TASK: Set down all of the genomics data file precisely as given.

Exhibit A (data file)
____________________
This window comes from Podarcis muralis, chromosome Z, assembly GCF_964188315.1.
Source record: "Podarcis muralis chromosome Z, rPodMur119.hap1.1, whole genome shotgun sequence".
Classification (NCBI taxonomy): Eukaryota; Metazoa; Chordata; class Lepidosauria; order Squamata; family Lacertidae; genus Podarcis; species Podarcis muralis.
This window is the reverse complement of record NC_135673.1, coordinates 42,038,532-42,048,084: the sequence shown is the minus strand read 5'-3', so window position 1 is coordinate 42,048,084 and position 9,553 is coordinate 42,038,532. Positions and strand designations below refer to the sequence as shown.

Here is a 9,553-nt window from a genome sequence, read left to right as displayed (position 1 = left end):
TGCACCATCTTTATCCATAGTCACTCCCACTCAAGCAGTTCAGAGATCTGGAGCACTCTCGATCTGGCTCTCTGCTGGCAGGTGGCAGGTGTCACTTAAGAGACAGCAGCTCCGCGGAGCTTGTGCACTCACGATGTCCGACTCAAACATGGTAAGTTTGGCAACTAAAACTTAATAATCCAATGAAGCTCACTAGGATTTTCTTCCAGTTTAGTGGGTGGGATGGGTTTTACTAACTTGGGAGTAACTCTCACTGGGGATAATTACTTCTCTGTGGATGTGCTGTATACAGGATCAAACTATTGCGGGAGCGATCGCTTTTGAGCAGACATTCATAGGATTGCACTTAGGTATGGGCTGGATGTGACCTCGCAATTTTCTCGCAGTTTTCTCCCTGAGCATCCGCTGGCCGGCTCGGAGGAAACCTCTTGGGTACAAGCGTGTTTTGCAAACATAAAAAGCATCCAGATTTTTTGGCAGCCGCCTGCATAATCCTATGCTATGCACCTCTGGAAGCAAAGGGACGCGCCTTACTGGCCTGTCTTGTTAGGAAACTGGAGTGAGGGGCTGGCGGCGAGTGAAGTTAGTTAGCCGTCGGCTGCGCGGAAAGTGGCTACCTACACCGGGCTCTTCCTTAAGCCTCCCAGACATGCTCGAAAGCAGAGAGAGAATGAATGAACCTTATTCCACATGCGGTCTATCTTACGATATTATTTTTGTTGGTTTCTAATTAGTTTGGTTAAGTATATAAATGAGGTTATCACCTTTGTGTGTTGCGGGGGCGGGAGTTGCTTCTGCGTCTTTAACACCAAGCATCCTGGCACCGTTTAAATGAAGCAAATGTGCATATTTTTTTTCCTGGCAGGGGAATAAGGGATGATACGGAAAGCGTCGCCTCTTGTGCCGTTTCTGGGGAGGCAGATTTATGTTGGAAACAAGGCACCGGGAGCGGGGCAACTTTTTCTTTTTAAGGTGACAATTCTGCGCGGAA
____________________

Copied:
This window comes from Podarcis muralis, chromosome Z, assembly GCF_964188315.1.
Source record: "Podarcis muralis chromosome Z, rPodMur119.hap1.1, whole genome shotgun sequence".
Classification (NCBI taxonomy): Eukaryota; Metazoa; Chordata; class Lepidosauria; order Squamata; family Lacertidae; genus Podarcis; species Podarcis muralis.
This window is the reverse complement of record NC_135673.1, coordinates 42,038,532-42,048,084: the sequence shown is the minus strand read 5'-3', so window position 1 is coordinate 42,048,084 and position 9,553 is coordinate 42,038,532. Positions and strand designations below refer to the sequence as shown.

Here is a 9,553-nt window from a genome sequence, read left to right as displayed (position 1 = left end):
TGCACCATCTTTATCCATAGTCACTCCCACTCAAGCAGTTCAGAGATCTGGAGCACTCTCGATCTGGCTCTCTGCTGGCAGGTGGCAGGTGTCACTTAAGAGACAGCAGCTCCGCGGAGCTTGTGCACTCACGATGTCCGACTCAAACATGGTAAGTTTGGCAACTAAAACTTAATAATCCAATGAAGCTCACTAGGATTTTCTTCCAGTTTAGTGGGTGGGATGGGTTTTACTAACTTGGGAGTAACTCTCACTGGGGATAATTACTTCTCTGTGGATGTGCTGTATACAGGATCAAACTATTGCGGGAGCGATCGCTTTTGAGCAGACATTCATAGGATTGCACTTAGGTATGGGCTGGATGTGACCTCGCAATTTTCTCGCAGTTTTCTCCCTGAGCATCCGCTGGCCGGCTCGGAGGAAACCTCTTGGGTACAAGCGTGTTTTGCAAACATAAAAAGCATCCAGATTTTTTGGCAGCCGCCTGCATAATCCTATGCTATGCACCTCTGGAAGCAAAGGGACGCGCCTTACTGGCCTGTCTTGTTAGGAAACTGGAGTGAGGGGCTGGCGGCGAGTGAAGTTAGTTAGCCGTCGGCTGCGCGGAAAGTGGCTACCTACACCGGGCTCTTCCTTAAGCCTCCCAGACATGCTCGAAAGCAGAGAGAGAATGAATGAACCTTATTCCACATGCGGTCTATCTTACGATATTATTTTTGTTGGTTTCTAATTAGTTTGGTTAAGTATATAAATGAGGTTATCACCTTTGTGTGTTGCGGGGGCGGGAGTTGCTTCTGCGTCTTTAACACCAAGCATCCTGGCACCGTTTAAATGAAGCAAATGTGCATATTTTTTTTCCTGGCAGGGGAATAAGGGATGATACGGAAAGCGTCGCCTCTTGTGCCGTTTCTGGGGAGGCAGATTTATGTTGGAAACAAGGCACCGGGAGCGGGGCAACTTTTTCTTTTTAAGGTGACAATTCTGCGCGGAA